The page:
Can I Be Fired For No Reason?
Generally, yes. The general rule is that unless there is an agreement stating otherwise, all employees are considered “at-will" employees. As an “at-will" employee, you can be fired for any reason, or no reason at all. For example, if your boss wants to fire you so that his boss’ sister can take your position, then he can without consequence. However there are a number of exceptions to this rule. Common exceptions to the “at-will" employment rule are:
- A contract or collective bargaining agreement between the employer and employee providing that the employee cannot be fired without good cause;
- Termination that violates public policy (discrimination, retaliation, etc.); and
- Termination that results after the employee’s reasonable reliance on the job offer when the employer knows the employee has had to quit another job, leave school, or move closer to the job.
Employment statutes and legal issues can be complicated, with a lot of shifting burdens and legal hurdles to filing a claim in the first place. To learn more about labor and employment law click here to do some more research.
Does My Employer Have To Give Me Notice Before I Can Be Fired Or Laid Off?
It depends. If you are considered an “at-will” employee, your employer can terminate your employment without notice. However, if you have an employment contract, or if you are a union member covered by a collective bargaining agreement, you may be entitled to certain notice prior to termination of employment under the contract or bargaining agreement. Also, in some situations, the WARN Act provides for notice to workers prior to certain plant closings and mass lay-offs. Finally, in addition to federal laws, there may be certain state laws requiring notice to employees prior to termination or lay-off.
What Is "Good Cause" for Being Terminated or Fired?
If there is an agreement that protects you from being fired without “good cause,” then before the employer terminates you, the employer must be able to show some legitimate reason for the termination. The most typical form of “good cause” is poor work performance or some sort of misconduct at work. For example, if an employee regularly does not perform their job requirements, then the employer probably has the right to terminate the employee with good cause. If however, the employer terminates the employee because he or she does like the employee, then there is no good cause.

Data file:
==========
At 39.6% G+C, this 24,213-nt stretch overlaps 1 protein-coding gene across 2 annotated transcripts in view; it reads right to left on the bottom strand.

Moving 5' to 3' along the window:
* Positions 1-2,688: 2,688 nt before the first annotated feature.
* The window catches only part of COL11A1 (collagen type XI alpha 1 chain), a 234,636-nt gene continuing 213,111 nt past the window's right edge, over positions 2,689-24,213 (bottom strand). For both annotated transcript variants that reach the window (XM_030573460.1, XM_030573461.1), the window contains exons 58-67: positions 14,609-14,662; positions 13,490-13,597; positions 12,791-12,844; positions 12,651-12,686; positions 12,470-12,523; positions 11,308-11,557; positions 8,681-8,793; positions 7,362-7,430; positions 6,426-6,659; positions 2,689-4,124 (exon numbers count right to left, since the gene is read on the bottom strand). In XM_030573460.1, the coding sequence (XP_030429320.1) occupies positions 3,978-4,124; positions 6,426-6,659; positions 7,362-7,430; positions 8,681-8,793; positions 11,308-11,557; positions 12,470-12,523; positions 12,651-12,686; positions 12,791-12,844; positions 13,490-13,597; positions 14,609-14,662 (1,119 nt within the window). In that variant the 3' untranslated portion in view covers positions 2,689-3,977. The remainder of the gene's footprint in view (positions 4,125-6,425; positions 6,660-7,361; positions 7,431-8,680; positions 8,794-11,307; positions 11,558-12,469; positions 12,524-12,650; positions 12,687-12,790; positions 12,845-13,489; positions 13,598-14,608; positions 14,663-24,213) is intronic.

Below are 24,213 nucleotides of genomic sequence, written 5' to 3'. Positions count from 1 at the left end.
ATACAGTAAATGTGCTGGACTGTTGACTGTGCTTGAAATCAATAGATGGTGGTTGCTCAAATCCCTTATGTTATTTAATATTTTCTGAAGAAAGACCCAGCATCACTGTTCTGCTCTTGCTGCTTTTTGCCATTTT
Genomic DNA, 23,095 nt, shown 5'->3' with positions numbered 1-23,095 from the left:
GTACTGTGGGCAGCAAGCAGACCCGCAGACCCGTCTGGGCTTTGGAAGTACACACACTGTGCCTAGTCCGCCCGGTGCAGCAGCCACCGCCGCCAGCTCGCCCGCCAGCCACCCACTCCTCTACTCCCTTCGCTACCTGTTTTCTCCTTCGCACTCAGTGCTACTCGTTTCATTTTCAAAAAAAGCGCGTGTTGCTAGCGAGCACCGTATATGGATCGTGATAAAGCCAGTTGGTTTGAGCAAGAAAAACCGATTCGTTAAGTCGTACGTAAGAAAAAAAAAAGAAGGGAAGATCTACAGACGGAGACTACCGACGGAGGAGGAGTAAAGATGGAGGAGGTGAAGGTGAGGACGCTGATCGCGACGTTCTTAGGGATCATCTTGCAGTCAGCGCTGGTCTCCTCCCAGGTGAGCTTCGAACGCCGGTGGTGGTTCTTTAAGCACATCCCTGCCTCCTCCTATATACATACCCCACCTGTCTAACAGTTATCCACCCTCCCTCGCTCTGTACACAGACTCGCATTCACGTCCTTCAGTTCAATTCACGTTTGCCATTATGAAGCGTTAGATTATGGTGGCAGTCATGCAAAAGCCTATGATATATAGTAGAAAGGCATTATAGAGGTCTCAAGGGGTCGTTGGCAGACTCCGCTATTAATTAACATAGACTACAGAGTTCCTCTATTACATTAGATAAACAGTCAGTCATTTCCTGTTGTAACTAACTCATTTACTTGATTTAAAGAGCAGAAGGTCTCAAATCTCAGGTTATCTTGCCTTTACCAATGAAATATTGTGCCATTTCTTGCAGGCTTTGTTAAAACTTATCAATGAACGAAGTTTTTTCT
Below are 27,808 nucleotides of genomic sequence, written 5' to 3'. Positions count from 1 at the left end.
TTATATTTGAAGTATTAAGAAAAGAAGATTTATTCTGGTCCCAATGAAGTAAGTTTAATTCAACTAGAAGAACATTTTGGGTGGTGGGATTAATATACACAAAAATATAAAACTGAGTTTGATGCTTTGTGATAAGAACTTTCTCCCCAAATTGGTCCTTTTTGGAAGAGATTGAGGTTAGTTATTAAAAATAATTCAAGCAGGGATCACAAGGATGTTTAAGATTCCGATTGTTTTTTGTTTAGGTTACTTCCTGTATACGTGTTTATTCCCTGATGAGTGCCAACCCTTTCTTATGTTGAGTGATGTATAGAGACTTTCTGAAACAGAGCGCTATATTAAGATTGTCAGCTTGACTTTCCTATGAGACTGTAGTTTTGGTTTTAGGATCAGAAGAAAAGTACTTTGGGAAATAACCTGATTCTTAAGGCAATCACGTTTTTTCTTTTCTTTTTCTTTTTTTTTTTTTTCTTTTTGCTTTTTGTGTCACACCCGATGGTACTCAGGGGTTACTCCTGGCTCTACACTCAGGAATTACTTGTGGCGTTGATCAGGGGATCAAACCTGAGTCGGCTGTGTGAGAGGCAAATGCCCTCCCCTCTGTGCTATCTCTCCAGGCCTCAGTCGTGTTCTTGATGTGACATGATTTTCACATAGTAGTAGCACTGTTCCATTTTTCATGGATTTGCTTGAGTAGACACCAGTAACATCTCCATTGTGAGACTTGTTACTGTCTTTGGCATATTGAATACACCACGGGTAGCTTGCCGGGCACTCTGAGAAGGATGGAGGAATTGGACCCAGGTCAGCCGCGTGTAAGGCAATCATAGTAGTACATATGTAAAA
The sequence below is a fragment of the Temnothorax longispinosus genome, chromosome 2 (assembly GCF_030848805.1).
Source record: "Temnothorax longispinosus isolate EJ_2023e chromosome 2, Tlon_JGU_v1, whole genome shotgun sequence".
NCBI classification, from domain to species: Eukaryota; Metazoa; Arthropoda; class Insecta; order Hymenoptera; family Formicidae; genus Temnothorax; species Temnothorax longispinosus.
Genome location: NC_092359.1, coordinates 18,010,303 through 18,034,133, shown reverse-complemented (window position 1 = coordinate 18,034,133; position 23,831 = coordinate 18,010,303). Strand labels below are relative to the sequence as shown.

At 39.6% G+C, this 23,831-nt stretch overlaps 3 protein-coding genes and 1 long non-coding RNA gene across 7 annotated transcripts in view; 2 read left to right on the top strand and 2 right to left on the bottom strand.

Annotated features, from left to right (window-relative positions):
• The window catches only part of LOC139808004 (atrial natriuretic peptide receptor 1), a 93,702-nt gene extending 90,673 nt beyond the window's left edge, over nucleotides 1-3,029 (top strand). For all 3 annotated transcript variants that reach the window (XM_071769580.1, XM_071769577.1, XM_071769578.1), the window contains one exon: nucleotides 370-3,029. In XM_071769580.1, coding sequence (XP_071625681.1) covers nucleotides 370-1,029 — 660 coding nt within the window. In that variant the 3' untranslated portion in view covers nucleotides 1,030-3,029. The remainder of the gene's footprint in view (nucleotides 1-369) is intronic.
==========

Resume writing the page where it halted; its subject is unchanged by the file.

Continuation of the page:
How Is Severance Calculated And When Is It Due?
There is no requirement in the FLSA for severance pay. Severance pay is a matter of agreement between an employer and an employee (or the employee's representative). However, if there is a contract of employment which entitles the employee to severance pay, or sometimes even if its simply a matter of policy that certain positions receive severance pay, then the employee might have a legal claim if severance is not paid accordingly.
The Pension and Welfare Benefits Administration (PWBA) may be able to assist an employee who did not receive severance pay required in his or her employment contract.
Get Help from an Experienced Employment Law Attorney
Have you been discriminated against by a potential or current employer -- as a job applicant or current employee? To best protect your legal rights you should discuss your situation with an employment lawyer. Meet with a local employment for employees attorney sooner rather than later to protect your rights.
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- Blowing the Whistle
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- How to Negotiate a Successful Severance Package
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- Do missed work periods due to my National Guard duty count against my eligibility under the revised Family and Medical Leave Act (“FMLA”)?
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- Who should I contact if I think my employer has violated the National Defense Authorization Act (“NDAA”) and/or the Family and Medical Leave Act (“FMLA”)?
- Can I sue my employer for invading my privacy?
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State Employment Law for Employees Articles
- District of Columbia
- New Hampshire
- New Jersey
- New Mexico
- New York
- North Carolina